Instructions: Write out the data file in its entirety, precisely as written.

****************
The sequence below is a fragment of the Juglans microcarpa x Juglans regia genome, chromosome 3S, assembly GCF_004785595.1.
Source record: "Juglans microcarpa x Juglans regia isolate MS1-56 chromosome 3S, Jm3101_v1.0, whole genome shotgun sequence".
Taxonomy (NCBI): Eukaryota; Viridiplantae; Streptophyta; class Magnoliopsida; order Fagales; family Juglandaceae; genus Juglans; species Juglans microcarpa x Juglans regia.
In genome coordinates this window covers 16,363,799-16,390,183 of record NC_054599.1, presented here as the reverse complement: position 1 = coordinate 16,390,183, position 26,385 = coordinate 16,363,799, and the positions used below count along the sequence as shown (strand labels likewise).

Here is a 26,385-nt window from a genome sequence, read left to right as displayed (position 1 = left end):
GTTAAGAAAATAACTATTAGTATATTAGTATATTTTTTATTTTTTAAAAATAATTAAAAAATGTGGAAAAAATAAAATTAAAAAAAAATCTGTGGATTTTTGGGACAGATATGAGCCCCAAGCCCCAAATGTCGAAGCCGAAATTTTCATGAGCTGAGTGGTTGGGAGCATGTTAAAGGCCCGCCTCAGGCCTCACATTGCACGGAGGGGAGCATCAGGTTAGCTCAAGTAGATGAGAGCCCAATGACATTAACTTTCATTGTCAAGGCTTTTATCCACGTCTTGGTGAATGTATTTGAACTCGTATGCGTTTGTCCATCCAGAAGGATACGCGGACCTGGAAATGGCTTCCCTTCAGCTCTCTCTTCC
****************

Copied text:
The sequence below is a fragment of the Juglans microcarpa x Juglans regia genome, chromosome 3S, assembly GCF_004785595.1.
Source record: "Juglans microcarpa x Juglans regia isolate MS1-56 chromosome 3S, Jm3101_v1.0, whole genome shotgun sequence".
Taxonomy (NCBI): Eukaryota; Viridiplantae; Streptophyta; class Magnoliopsida; order Fagales; family Juglandaceae; genus Juglans; species Juglans microcarpa x Juglans regia.
In genome coordinates this window covers 16,363,799-16,390,183 of record NC_054599.1, presented here as the reverse complement: position 1 = coordinate 16,390,183, position 26,385 = coordinate 16,363,799, and the positions used below count along the sequence as shown (strand labels likewise).

Here is a 26,385-nt window from a genome sequence, read left to right as displayed (position 1 = left end):
GTTAAGAAAATAACTATTAGTATATTAGTATATTTTTTATTTTTTAAAAATAATTAAAAAATGTGGAAAAAATAAAATTAAAAAAAAATCTGTGGATTTTTGGGACAGATATGAGCCCCAAGCCCCAAATGTCGAAGCCGAAATTTTCATGAGCTGAGTGGTTGGGAGCATGTTAAAGGCCCGCCTCAGGCCTCACATTGCACGGAGGGGAGCATCAGGTTAGCTCAAGTAGATGAGAGCCCAATGACATTAACTTTCATTGTCAAGGCTTTTATCCACGTCTTGGTGAATGTATTTGAACTCGTATGCGTTTGTCCATCCAGAAGGATACGCGGACCTGGAAATGGCTTCCCTTCAGCTCTCTCTTCC